Vital and Sarah Ann (Lilly) LeFevere, as pictured in the History of Fillmore County, 1912, Volume I. No photo was available for Julius Viall.
Vital and Sarah Ann (Lilly) LeFevere, as pictured in the History of Fillmore County, 1912, Volume I. No photo was available for Julius Viall.
The commemoration of the 1862 Dakota War is going on this year, a reminder of a tragic segment of our state history. It has been fascinating to pour over the bios that appeared in Spring Valley's Centennial papers in the 1950s, looking for veterans of that conflict. Following are stories of two of those gentlemen, gleaned from error-prone newspaper printings.

Coming from France in 1841, Vital LeFevere was aboard a ship that landed in New Orleans. He traveled up the Mississippi River to St. Louis, Mo., where he lived for a time before returning to France for a year. He then emmigrated to America in 1846, this time to the Milwaukee area of Wisconsin.

He and a friend, Patrick Lilly, were bitten by the 'gold bug' and joined the seekers who migrated to California during the Gold Rush of 1849. However, he and a brother, Leon, came to Minnesota in 1855 and settled near Wykoff. They farmed and ran a general store for several years; then moved to a farm six miles southeast of Spring Valley.

In 1859 he married Sarah Ann Lilly, and they built a log house where they lived for several years. When sawed lumber became available, they built a frame house, and still later built a frame house where the Harold Lentz family lived for many years.

During the "Indian Uprising" near New Ulm and Fort Ridgely in 1862, Governor Sibley called for volunteers. LeFevere answered the call and reported to Ft. Snelling. By 1863 it was reported a treaty had been signed; he was mustered out, and returned to his farming operation.

The LeFeveres had five children: Sabina (Mrs. Henry Haslam), Armie, Leon, Amelia, and Mary (Mrs. Will Seeley). LeFevere was considered one of the outstanding farmers of his era. Wheat was usually the main crop in those years, but he practiced diversity, also raising cattle, hogs, sheep and chickens. When wheat failures came along, he was in a better position, and proved a very helpful neighbor to those less fortunate. He died in 1895; Mrs. LeFevere in 1899.

Julius Viall was born in New York in 1847, but his family moved west when he was but a child, and settled in the Preston, then Spring Valley area. His mother died young, and Viall spent early boyhood with his uncles, Milton Viall and William Wilkins.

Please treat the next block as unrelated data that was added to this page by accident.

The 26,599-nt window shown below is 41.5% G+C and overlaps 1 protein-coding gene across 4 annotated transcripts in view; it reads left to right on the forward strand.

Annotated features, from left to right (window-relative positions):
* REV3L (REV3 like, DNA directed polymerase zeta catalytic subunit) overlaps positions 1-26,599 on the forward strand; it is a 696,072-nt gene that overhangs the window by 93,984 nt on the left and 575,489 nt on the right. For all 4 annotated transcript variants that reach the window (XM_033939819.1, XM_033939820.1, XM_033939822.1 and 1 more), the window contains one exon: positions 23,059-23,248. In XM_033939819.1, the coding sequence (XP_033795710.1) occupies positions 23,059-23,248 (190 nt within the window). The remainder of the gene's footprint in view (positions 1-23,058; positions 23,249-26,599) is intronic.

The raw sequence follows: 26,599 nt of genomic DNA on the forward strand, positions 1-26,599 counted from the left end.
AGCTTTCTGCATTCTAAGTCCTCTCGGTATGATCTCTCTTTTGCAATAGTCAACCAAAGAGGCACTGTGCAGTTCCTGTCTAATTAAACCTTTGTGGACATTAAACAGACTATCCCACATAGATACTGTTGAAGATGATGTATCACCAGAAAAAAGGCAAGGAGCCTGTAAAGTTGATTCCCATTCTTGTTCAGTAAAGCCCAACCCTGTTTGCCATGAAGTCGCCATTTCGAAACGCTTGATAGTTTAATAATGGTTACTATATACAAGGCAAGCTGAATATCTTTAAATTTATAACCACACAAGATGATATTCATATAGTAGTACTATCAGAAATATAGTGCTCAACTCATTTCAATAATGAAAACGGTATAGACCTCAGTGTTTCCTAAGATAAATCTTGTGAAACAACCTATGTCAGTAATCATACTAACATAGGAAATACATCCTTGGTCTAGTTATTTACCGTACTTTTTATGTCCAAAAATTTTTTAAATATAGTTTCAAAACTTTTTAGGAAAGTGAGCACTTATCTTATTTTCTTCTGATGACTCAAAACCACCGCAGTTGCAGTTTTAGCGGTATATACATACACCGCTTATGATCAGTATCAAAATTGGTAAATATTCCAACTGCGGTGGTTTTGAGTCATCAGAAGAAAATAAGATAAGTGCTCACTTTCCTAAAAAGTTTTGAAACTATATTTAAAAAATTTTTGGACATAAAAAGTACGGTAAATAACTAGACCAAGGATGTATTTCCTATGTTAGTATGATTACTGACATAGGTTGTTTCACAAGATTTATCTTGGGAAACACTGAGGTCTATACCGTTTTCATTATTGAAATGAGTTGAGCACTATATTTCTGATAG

As a young man he carried mail on horseback between Preston and Austin, traveling the Old Territorial Road, still a main thoroughfare in Spring Valley. When the Civil War broke out, he lied about his age at enlistment. Stationed at Ft. Snelling, he, too, saw duty during the Indian Uprising, but no other active duty.

He was soon mustered out and returned to Preston where he married Florence Butler. Viall then worked briefly for a bank in Austin, soon coming to Spring Valley where he opened a boot and shoe store in 1878. A few years later, he moved across the street to a larger brick building on the west side of upper Broadway. He became known as "Viall the Shoe Man" and continued in business until his death in 1915.

Their two sons were Roy and Fay, both notables in Spring Valley history. Roy graduated in 1889, and served as Captain in the National Guard, leading Company F in the Spanish-American War of 1898. He saw no 'action' except suffering in a camp in Georgia; the company returning in the fall of that year to a welcome home celebration. Roy was in several businesses, and a Spring Valley postmaster for fourteen years; he married Emma Lobdill, one of the Twins you've read about earlier.

Fay graduated in 1893, went to Northwestern University for a pharmacist course; later joined his father in the shoe business. Fay loved music and at one time formed the Mandolin Club; he also continued his keen interest in many sports including golf. He married Mabel Chapman and they later moved to California.

Julius Viall was the first manager of the municipal electric light plant, a position he held for several years. His wife taught school in Spring Valley, and was always interested in educational affairs until her death in 1936. Known as "Burke" to his friends, Viall was an avid fisherman and an expert at fly-casting, spending countless hours at the Masonic Park area and on the branches of the Root River, all known for good trout fishing.

You may expect more stories on Civil War veterans who made sacrifices for all of us.